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Certification could mean more funds for substance use recovery support by community organizations

Charmin Gabbard sitting behind a table and speaking into a microphone in a Senate committee room.
Screenshot of IGA.in.gov
Charmin Gabbard is the executive director of the Fayette County Connection Cafe, an organization centered on recovery and harm reduction. She said organizations like hers help people avoid incarceration, find careers, and be “a productive member of society.”

Some Hoosiers in substance use recovery don’t have enough support or resources — and some grassroots organizations want to step in to fill those gaps.

A Senate committee passed a bill to establish standards for recovery community organizations, which gives these groups access to more funding opportunities.

The RCO model is used nationally by independent, non-profit groups. These organizations often provide peer-based recovery support services, harm reduction programs, and community outreach and education programs. HB 1205 would require RCOs to be certified through the Indiana Division of Mental Health and Addiction.

Heather Rodriguez, director of the Indiana Recovery Network, said state certification will ensure RCOs meet the national model criteria and provide quality assurance “in a safe supporting recovery community.”

“Building strong RCOs is one way to break feelings of isolation and shame, build strong relationships, and advocate for community based solutions that work,” Rodriguez said.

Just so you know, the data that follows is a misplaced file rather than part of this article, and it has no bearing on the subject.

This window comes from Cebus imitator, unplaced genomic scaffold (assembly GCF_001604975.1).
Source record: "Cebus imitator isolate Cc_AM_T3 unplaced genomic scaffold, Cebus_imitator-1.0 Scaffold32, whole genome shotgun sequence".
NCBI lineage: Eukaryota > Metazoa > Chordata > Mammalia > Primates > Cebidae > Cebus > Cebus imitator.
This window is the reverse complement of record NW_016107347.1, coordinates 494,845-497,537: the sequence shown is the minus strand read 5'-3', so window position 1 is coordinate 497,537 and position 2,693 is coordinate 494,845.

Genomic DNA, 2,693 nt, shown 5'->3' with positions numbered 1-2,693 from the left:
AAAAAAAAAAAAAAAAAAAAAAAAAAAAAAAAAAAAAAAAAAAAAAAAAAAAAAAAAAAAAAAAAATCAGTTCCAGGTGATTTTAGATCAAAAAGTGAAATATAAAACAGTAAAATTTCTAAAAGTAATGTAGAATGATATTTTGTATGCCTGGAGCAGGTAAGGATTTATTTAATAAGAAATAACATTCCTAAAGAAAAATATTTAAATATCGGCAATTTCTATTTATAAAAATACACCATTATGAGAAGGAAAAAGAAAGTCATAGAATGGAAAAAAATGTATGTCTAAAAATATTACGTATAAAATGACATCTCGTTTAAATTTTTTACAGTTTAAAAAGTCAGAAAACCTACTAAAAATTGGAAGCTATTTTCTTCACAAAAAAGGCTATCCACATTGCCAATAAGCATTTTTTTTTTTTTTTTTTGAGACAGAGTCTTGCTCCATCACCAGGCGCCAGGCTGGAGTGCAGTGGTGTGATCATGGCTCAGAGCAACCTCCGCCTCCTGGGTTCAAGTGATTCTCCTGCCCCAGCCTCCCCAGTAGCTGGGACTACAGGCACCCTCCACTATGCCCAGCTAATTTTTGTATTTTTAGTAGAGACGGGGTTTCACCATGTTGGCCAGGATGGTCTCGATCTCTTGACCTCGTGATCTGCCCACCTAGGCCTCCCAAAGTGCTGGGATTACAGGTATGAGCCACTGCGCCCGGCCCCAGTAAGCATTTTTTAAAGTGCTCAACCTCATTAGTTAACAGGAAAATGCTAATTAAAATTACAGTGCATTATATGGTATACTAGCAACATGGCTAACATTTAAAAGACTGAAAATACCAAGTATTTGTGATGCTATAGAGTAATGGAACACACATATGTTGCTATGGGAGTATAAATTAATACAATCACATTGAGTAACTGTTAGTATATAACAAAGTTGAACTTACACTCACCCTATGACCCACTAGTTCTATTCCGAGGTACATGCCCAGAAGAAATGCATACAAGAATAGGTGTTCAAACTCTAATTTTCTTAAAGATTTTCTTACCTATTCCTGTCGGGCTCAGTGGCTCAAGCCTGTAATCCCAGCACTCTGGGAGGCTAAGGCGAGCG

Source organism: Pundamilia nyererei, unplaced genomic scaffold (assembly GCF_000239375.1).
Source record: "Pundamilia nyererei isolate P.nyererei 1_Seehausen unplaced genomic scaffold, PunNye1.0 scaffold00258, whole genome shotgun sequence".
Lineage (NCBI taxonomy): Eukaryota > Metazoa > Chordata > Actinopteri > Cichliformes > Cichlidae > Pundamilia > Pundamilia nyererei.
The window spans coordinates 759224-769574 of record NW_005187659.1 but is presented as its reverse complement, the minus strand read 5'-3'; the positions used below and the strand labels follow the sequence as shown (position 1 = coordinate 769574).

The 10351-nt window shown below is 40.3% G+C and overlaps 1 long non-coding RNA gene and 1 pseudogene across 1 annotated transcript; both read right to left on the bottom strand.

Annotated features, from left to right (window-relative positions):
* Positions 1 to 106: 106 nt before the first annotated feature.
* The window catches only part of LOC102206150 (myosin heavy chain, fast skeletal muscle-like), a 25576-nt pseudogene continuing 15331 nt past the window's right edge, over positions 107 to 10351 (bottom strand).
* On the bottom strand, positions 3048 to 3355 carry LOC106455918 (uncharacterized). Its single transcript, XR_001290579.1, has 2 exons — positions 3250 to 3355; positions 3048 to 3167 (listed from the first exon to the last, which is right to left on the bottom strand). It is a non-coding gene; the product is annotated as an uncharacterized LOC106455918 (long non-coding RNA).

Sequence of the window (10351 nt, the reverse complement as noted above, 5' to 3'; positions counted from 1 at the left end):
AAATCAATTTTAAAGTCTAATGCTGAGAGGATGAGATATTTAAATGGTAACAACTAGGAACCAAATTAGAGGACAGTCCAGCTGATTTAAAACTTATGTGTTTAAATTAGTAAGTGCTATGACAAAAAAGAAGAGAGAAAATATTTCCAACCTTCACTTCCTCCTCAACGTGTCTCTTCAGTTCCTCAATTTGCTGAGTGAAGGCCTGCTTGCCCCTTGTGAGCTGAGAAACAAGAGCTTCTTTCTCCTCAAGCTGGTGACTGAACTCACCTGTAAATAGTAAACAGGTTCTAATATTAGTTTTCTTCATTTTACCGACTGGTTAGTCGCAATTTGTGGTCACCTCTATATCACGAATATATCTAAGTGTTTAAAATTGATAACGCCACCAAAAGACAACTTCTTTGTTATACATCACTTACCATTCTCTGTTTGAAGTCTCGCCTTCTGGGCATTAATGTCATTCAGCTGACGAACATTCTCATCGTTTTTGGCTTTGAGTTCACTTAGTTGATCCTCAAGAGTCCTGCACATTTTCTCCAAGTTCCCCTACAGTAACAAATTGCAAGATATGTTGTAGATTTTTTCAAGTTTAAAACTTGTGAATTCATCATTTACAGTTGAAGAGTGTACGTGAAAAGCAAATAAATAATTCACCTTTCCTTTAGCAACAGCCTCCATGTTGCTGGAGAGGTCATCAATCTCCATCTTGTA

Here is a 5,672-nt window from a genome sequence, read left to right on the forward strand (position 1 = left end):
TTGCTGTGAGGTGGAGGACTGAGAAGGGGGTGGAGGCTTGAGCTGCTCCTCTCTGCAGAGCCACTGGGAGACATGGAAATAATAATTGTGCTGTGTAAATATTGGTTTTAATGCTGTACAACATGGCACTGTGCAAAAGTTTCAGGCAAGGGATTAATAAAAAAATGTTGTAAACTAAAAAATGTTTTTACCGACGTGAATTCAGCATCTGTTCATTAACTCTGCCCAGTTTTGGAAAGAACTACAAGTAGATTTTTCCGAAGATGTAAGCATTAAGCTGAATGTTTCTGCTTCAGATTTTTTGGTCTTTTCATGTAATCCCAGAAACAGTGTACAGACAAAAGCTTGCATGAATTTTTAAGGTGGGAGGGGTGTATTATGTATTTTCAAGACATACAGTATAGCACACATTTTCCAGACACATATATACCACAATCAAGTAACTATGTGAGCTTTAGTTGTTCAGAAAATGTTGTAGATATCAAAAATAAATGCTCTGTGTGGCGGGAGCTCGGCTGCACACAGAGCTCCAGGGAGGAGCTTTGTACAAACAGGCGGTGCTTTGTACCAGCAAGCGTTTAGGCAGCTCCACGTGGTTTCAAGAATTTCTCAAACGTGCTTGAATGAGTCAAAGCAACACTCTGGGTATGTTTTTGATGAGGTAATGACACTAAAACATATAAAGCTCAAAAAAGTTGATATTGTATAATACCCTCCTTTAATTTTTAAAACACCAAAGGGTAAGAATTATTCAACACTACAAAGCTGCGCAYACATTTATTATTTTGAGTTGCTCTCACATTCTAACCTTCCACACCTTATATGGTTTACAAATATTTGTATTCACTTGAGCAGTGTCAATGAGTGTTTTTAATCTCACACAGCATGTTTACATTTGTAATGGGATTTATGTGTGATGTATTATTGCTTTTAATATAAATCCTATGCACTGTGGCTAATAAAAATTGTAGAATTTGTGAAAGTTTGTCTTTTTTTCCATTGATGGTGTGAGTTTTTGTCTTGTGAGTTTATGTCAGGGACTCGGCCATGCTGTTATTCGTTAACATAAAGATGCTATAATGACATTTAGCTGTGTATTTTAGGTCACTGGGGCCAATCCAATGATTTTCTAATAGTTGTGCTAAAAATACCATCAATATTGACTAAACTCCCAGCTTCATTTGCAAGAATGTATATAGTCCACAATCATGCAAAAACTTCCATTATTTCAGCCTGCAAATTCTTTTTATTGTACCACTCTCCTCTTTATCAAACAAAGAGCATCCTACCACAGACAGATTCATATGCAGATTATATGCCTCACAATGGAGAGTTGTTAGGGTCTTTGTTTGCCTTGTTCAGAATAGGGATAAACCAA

READ MORE: How do I follow Indiana’s legislative session? Here’s your guide to demystify the process

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Charmin Gabbard is the executive director of the Fayette County Connection Cafe, an organization centered on recovery and harm reduction. She said organizations like hers help people avoid incarceration, find careers and be “a productive member of society.”

“What we know is that we are helping Hoosiers,” Gabbard said. “We're saving lives through these organizations, and we're truly meeting people right where they're at.”

The bill also creates additional reporting requirements for Community Mental Health Centers. These requirements include among other things, the total number of visits and the most common substance use issues, and mental health diagnoses for both adults and children.

The bill passed through the Senate Health and Provider Services Committee and now goes to the full Senate for consideration.

Abigail is our health reporter. Contact them at aruhman@wboi.org.

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Abigail Ruhman covers statewide health issues. Previously, they were a reporter for KBIA, the public radio station in Columbia, Missouri. Ruhman graduated from the University of Missouri School of Journalism.